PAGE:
Paula Smith was quick to point out that Patterson really made a difference, as has all the family members, the second and third cousins that have all pitched in, to the family friends such as Deanna Denny of Deanna’s Confections that also gave valuable advice.
A month into the new venture, Russell said she felt much better about the actual business part.
“We’re learning as we go. We’ve had a lot of positive feedback. Deanna Denny came up here and she really has been encouraging me for years to do this. She came up here our first week and helped us out so much. She has taught me a lot. I’ve been telling everybody she’s been back here because she has such a popular name,” Russell said. “I have an amazing support system. It may say my name out on the front, but it’s not me doing it all.
“The whole process is just so much bigger than you expect. We had to get gas running in here, we had to get water. There were little things that I would have said I can’t do this if it hadn’t been for people like my mom, for my sister, my uncle, my dad. I just said I’m young, I don’t have any children. I just thought we’re going to give it our best shot, hope for the best.”
And her husband, who came up with the design for her business cards and sign on the door, has also been a stabilizing force.
“He works at the university printing services as a graphic designer under Hilarie Bain. They have been awesome to help us get (cards) printed. He comes in after work everyday at 4:30 p.m. and rolls out cookies or sweeps or does whatever he can to help. It’s just been amazing to have so many people that want to help,” Russell said.
When it comes to special ordering a cake, Russell said she would like a week to prepare. She has email and a Facebook page, but the ideal way to see her in person, or call.
“We’ve had a ton of people come in asking about wedding cakes and what I tell them is send me an email with your date, how many people are attending and pictures of cakes they are interested in just to make sure it’s something we can do,” Russell said. “We don’t do anything with fondant, everything is just butter cream.”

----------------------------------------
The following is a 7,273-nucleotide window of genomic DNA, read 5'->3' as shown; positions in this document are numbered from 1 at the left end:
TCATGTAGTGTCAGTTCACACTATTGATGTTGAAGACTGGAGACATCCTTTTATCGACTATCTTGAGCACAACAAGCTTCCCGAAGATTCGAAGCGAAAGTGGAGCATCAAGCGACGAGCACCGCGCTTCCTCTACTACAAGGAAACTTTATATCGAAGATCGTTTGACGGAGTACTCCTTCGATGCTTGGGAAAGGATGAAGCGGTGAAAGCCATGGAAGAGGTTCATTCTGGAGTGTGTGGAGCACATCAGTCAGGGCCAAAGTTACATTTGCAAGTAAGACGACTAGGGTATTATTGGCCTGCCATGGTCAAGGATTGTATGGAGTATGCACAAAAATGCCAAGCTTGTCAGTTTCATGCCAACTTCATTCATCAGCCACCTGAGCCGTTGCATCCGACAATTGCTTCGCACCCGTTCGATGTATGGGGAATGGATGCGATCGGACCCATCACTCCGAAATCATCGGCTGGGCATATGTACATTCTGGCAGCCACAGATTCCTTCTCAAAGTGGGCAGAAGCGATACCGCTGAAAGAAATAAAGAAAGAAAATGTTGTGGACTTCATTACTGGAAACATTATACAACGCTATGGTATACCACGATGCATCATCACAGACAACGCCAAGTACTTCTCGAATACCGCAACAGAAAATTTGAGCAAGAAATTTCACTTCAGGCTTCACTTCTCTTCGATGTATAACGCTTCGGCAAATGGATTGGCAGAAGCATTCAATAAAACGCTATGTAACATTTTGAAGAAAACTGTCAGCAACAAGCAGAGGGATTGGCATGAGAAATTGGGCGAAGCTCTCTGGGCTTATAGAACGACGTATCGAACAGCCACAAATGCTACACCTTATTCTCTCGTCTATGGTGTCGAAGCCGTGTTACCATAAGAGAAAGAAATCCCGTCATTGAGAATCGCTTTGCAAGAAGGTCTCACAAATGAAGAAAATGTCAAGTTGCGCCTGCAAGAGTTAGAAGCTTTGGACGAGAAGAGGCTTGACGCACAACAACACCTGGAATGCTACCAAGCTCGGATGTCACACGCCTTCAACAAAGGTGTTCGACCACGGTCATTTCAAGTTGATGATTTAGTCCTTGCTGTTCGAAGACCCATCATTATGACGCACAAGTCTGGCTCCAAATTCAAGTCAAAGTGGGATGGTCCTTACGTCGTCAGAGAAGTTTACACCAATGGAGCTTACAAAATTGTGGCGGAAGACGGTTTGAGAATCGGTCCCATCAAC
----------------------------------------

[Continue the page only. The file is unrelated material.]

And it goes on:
When it comes to chocolate chip cookies, Russell said 250 are gone within a couple of days. Another popular item are the double doozies, which include two cookies sandwiching butter cream icing and topped with sprinkles.
“Even if we stayed up all night I don’t think we could keep everything stocked like we should. I would like to get to the point where we have things everyday and we’re working on getting there,” Russell said. “We really want to focus on what children like. My aunt Cheryl taught for 33 years, first- and second-grade. She’s awesome with the children and she was showing me pictures of some cupcakes that she saw on Pintrest that were on some cartoon. I’m trying to take more pictures to show people what we can do, it’s just so tough to take pictures since I’m so busy.”
Another main goal for Russell, since she’s had so much help, is giving back to the community. Last month, and for the rest of May, she is taking up tips for the Boys and Girls Club. Other organizations are also welcome to stop in and drop off a bucket to get filled, she said.